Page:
The UK's Information Commissioner's Office (ICO) has announced that they'll be assessing a penalty of £250,000 on Sony for the 2011 hack that affected 77 million accounts around the world. This is by far the largest monetary penalty the UK's data privacy watchdog has handed out. As usual, a little encryption and other pillars of data security would have ensured avoiding such a penalty. Or being the poster boy for bad data security practices.
If you haven't heard of it (and I must question how you couldn't have), Sony experienced a data breach in 2011. You can read details by following that link, or by reading the ICO's Monetary Penalty Notice for Sony.Long story short, Sony got lambasted around the world. The public has never truly gotten details (although privacyrights.org shows that the incident affected 101.6 million and 12 million unencrypted credit card numbers).I thought we'd finally get some facts regarding the breach, but as you can see from the monetary penalty notice, there's a lot of blacked-out content. "Why?" one wonders. Why can't we know how many Britons were affected but are allowed to know that Sony will have to cough up £250,000? Only the ICO knows, although if you ask me, it makes absolutely no sense. It's not as if the ICO has never revealed before how many people were affected by a data breach.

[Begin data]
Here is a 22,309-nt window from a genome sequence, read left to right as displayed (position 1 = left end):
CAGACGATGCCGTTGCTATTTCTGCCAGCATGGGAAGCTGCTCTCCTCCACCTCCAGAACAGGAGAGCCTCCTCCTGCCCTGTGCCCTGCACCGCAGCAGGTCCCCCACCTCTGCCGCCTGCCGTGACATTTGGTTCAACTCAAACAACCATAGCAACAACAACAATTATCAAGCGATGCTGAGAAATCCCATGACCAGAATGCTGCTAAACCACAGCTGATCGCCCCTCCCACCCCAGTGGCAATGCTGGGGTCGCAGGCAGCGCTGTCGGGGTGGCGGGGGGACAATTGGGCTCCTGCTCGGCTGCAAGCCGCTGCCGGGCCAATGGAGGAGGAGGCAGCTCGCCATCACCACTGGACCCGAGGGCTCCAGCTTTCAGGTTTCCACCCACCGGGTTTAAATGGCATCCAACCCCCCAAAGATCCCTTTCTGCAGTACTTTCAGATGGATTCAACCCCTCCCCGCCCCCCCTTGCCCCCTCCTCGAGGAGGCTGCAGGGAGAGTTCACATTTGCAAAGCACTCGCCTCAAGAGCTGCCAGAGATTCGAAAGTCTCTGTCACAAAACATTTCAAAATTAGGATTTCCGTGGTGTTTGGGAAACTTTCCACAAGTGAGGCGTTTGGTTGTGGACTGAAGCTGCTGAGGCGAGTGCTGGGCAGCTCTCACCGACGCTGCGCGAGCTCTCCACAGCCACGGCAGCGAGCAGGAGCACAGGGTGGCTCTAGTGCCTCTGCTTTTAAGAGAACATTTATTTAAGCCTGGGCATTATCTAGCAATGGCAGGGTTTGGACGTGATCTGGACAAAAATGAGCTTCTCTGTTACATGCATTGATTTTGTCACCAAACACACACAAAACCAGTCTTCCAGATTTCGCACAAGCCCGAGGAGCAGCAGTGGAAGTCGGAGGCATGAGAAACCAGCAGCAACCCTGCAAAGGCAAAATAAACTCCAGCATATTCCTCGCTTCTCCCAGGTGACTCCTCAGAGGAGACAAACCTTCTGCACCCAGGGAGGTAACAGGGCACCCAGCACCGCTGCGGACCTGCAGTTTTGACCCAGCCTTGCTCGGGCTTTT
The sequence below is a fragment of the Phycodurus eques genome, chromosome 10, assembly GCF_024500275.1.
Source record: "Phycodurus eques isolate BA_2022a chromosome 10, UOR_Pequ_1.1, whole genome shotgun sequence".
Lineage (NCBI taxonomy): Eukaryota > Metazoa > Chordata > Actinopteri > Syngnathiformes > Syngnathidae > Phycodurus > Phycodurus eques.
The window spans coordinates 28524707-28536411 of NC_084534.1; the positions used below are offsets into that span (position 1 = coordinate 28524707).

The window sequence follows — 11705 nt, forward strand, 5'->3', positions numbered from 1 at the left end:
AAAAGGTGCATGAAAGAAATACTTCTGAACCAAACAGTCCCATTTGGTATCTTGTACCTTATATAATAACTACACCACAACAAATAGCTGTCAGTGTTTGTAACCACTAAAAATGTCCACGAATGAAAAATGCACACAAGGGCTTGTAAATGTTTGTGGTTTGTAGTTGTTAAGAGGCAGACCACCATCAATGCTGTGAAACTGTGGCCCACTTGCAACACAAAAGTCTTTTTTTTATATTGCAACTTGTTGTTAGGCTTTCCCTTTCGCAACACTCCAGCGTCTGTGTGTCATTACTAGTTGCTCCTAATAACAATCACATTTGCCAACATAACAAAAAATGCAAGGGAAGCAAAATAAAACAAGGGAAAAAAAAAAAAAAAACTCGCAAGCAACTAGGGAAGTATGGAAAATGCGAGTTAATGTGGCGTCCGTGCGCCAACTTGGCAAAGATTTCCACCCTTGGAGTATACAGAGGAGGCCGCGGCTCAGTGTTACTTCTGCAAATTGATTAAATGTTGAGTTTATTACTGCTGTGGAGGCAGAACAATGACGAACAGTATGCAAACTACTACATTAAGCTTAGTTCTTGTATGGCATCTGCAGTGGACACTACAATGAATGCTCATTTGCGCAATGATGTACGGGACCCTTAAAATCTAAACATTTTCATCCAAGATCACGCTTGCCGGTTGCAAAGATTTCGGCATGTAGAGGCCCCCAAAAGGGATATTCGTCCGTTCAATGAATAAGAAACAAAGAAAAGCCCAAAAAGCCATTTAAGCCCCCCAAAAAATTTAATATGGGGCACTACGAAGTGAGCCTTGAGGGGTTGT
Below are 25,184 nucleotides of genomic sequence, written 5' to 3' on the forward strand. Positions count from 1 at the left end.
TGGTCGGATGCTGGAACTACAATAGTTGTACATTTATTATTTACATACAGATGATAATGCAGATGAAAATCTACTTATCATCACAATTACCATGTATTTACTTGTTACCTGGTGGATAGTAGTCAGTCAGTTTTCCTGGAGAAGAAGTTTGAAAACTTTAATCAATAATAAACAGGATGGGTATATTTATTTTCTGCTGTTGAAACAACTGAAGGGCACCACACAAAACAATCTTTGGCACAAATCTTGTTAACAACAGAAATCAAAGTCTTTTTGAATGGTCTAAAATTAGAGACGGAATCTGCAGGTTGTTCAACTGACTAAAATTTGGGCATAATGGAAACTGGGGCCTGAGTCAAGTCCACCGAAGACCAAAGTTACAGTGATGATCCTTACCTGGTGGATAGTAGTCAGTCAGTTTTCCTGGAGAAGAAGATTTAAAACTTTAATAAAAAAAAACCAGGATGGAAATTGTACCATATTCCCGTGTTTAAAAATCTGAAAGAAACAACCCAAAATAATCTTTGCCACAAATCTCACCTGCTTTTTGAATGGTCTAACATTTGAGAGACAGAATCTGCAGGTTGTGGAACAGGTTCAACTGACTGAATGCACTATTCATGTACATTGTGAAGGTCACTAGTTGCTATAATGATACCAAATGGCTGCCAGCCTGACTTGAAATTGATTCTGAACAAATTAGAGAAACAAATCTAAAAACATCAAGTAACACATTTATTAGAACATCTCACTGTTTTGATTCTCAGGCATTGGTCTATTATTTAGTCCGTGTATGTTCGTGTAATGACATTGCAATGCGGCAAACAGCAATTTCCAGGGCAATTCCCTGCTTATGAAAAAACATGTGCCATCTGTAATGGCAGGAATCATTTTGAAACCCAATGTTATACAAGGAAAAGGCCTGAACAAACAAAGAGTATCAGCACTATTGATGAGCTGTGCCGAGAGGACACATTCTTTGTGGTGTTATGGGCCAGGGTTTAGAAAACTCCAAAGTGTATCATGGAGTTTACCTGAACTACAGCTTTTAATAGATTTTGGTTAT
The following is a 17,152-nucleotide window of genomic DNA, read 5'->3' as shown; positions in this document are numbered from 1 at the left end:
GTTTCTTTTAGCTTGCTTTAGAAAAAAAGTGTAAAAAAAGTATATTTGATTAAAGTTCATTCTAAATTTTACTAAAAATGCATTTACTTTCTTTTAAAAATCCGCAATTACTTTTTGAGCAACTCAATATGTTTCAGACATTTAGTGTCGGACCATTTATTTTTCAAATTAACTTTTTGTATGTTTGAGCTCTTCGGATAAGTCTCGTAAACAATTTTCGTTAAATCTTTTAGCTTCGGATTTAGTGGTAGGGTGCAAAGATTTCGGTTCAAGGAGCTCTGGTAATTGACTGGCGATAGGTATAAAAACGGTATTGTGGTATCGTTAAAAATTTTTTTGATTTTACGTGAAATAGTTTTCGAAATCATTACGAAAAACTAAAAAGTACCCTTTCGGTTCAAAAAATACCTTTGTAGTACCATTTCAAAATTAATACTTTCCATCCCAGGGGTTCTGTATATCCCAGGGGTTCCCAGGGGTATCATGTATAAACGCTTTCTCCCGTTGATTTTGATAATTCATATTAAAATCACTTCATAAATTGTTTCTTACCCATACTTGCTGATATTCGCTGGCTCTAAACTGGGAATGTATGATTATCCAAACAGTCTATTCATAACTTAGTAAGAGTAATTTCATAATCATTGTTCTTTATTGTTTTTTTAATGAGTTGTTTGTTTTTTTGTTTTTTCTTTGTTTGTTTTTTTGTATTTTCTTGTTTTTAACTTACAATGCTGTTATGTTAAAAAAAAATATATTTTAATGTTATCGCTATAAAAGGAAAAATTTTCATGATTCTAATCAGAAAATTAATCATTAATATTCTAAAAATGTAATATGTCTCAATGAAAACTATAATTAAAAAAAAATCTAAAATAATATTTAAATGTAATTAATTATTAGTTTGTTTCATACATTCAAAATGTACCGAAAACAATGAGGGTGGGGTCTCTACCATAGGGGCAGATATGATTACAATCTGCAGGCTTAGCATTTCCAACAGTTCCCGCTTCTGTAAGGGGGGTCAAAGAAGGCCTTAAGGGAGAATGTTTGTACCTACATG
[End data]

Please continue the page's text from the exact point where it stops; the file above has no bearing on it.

We generally tend to discuss on this blog issues relating to disk encryption and smartphone mobile security. Now, such solutions wouldn't really have a bearing in the Sony hack. However, the engine that powers full disk encryption and mobile device management and security – cryptography – does.Take, for example, the 12 million unencrypted credit card numbers. Whose bright idea was that? PCI-DSS rules – those governing the charging and storing of credit card numbers by merchants – prohibit the storage of card numbers unless they are protected with encryption. And even then, merchants are forbidden from storing the security codes found in the back of cards (and nowadays required for online transactions).But even if official rules and regulation are not in place, it only makes sense to protect those suckers and encrypt them.I mean, haven't you heard? There are hackers out there!
The ICO has the power to fine companies that breach the Data Protection Act, up to £500,000. In comparison, £250,000 looks like pittance, especially when you consider how much revenue Sony rings up each year.The ICO has revealed time and again that it's reserving its right to do so until the right case comes along. One would imagine that a company that was remiss in safeguarding data and experienced a data breach that affected people all over North America, South America, Asia, Europe, Oceania, and parts of Africa would be a shoo-in for the top penalty.On the other hand, the UK's jurisdiction ends in the UK. Again, we don't know how many Britons were affected, but it must be significantly smaller than 100 million. I guess they could be waiting until a breach hits every single person residing in the UK....